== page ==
Now, however, owing to the COVID-19, they decided not to let spectators attend the basho, which is being held beginning this week in an empty stadium (broadcasts at 12:30 a.m. EDT)  with only the people needed to make the bouts happen. It’s really weird, they are doing pretty much what they normally do as far as the walk-ons and rituals, which are tied to ancient harvest prayers, but it feels like a dress rehearsal. There’s no big-crowd energy. The joint is silent. The sumo itself, though, is full on. The Emperor’s Cup is at stake!

Sumo in silence has been entertaining because you can really hear the referee without all the crowd noise. He hauntingly hollers each wrestler’s name at the beginning of the bout, and then during the match is constantly yelling referee stuff, and then at the conclusion, in a booming voice, howls the name of the winner.

I sort of wish the TV commentator would talk less so I could hear the ref more, but the announcers provide a lot of important info about the specific category of hold or slap or throw or shifty move employed to decide each match, which enhances my understanding and appreciation of the sport.

You can also watch the tournament online, but I detest watching Television on my computer. Who will carry on my ancient tradition?


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Spring, Part I

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IT SEEMS AS if we will never cease presenting a selection of recipes for ancient but reproducible sandwiches, found in The Up-To-Date Sandwich Book: 400 Ways to Make a Sandwich, by Eva Greene Fuller; 1909; McClurg and Co., Chicago, now in the public domain for the delectation of all.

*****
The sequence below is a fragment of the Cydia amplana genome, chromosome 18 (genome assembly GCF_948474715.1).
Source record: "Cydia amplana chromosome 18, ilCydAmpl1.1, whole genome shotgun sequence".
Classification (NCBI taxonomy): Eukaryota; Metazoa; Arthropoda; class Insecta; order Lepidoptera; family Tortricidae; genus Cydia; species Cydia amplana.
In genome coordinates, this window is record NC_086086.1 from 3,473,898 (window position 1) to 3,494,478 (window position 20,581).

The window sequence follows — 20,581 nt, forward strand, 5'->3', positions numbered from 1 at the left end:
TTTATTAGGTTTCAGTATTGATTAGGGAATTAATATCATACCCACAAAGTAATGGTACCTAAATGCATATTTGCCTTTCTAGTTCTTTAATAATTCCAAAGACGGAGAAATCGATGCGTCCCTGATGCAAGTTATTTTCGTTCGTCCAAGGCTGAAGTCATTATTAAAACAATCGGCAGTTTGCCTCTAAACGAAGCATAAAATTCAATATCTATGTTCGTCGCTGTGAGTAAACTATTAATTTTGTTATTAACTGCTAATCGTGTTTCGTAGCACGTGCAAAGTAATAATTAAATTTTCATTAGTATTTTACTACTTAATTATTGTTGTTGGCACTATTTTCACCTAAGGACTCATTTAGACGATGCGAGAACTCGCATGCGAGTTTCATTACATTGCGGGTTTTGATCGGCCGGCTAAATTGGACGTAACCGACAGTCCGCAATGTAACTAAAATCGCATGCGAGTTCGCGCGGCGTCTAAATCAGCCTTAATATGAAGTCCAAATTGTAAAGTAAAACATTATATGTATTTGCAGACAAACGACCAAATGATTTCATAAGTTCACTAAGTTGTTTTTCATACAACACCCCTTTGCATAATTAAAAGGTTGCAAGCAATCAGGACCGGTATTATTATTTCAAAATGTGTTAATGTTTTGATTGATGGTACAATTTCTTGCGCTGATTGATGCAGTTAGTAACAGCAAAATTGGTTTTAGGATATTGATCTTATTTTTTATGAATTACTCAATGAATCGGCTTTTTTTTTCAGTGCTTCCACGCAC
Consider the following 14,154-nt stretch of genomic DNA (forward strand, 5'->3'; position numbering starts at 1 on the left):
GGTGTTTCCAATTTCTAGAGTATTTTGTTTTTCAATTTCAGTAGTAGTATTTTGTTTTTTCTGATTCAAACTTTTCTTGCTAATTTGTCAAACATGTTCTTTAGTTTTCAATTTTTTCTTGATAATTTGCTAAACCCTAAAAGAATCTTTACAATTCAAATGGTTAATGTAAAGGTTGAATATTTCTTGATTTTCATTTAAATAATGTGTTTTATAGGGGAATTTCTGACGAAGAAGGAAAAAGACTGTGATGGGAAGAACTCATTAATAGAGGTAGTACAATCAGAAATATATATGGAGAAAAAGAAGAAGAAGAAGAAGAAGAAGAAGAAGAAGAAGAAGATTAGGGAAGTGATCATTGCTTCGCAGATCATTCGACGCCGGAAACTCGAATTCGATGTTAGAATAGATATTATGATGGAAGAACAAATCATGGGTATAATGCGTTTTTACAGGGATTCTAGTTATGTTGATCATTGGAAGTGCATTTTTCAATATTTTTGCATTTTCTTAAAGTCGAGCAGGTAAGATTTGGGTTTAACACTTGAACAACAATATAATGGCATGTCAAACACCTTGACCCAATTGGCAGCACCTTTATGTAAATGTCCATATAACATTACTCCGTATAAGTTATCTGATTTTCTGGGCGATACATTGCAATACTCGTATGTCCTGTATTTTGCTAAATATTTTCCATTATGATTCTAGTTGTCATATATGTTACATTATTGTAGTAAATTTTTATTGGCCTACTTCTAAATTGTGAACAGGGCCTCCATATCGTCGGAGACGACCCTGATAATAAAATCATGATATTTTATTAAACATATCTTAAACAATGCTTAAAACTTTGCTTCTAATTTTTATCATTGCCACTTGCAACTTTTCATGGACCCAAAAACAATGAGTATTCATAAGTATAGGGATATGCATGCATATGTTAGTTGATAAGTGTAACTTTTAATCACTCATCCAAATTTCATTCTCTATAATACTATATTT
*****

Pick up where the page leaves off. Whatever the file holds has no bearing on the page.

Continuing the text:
Cream three tablespoonfuls of butter, add three tablespoonfuls of grated American cheese, one tablespoonful of anchovy essence, a dash of salt and paprika, one-fourth teaspoonful of mustard, and one-fourth cupful of finely chopped olives. Place mixture between thin slices of lightly buttered rye bread.

Cream two tablespoonfuls of butter, add one-fourth cupful of grated American cheese and one teaspoonful of vinegar, and season with salt, paprika, mustard, and anchovy essence. Place mixture between thin slices of white bread. Garnish with a pickle.

Salted cracker slightly toasted, spread with American cheese; serve hot.

Melt a quarter of a pound of American cheese in a sauce pan, add the yolk of one egg beaten with two teaspoonfuls of cream, a dash of salt and red pepper, and half a teaspoonful of Worcestershire sauce. Take from the fire and when cold, spread on thin slices of white or rye bread. Press the two together and cut in strips. Garnish with a pickle.

If you make one of these sandwiches, before you eat it, please send a picture to